Ph.D. Candidate, Education
2018-2019 Rothman Doctoral Fellow
Currin’s research addresses the “Age of Accountability,” a decades-long period defined by top-down education reforms that position teachers as both the problem and the potential solution for America’s so-called failing public schools. This, Currin argues, leads to increased teacher stress, a loss of creativity, and a shift in teachers’ answering to superiors rather than their own students.
Through oral histories of three teacher researchers, Currin uses “zoom analysis” to examine how their work supplies counter-narratives to the “accountability” model. Teacher researchers take an inquiry stance toward teaching, continuously examining their own work in order to hold themselves accountable for improvement. The in-depth narratives of Currin’s participants illustrate this powerful process, making them “historical mentors” for tomorrow’s teachers.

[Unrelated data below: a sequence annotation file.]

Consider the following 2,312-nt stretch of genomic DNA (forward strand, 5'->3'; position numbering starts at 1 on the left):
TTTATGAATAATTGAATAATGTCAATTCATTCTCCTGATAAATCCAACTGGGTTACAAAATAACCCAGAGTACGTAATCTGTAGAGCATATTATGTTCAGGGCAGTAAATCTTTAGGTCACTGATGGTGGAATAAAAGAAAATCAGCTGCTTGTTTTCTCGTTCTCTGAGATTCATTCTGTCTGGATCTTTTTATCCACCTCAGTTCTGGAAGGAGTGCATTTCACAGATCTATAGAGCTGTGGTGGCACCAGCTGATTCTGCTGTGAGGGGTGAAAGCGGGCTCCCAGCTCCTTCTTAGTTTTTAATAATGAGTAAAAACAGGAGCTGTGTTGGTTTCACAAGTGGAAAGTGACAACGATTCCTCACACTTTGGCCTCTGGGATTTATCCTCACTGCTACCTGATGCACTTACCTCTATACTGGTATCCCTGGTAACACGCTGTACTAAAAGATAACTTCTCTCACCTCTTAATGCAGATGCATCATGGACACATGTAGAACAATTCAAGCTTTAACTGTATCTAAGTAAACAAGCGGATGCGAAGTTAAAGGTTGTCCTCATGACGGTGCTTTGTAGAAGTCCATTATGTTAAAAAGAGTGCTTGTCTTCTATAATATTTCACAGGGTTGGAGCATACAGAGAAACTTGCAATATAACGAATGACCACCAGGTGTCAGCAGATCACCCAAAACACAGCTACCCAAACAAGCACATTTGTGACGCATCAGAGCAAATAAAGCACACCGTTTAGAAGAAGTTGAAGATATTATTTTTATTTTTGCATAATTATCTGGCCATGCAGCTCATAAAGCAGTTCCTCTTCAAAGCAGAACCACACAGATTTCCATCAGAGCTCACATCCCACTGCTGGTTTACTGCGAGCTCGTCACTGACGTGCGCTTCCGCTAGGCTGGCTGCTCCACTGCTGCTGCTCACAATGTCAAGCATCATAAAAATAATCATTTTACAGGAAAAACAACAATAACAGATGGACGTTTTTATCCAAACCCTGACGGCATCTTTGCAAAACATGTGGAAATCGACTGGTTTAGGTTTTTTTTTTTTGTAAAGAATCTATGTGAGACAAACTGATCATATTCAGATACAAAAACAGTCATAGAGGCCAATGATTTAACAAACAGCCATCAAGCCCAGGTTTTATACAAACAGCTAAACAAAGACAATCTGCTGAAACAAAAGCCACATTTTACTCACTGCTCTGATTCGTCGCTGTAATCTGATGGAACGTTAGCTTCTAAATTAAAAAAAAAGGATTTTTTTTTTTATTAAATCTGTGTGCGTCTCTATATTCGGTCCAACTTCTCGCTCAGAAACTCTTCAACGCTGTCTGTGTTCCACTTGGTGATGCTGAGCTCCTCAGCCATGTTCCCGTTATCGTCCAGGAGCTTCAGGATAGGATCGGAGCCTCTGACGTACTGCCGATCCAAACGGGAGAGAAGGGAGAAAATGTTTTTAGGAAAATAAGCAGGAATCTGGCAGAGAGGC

Based on this research, Currin recommends that educators can reclaim accountability through stories and not just numbers. This shift in emphasis would not only motivate more teachers from various backgrounds, but also inspire teachers to share their stories with legislators and administrators. This might lead to a shift in policy that better supports the professional development of teachers and their academic goals for students.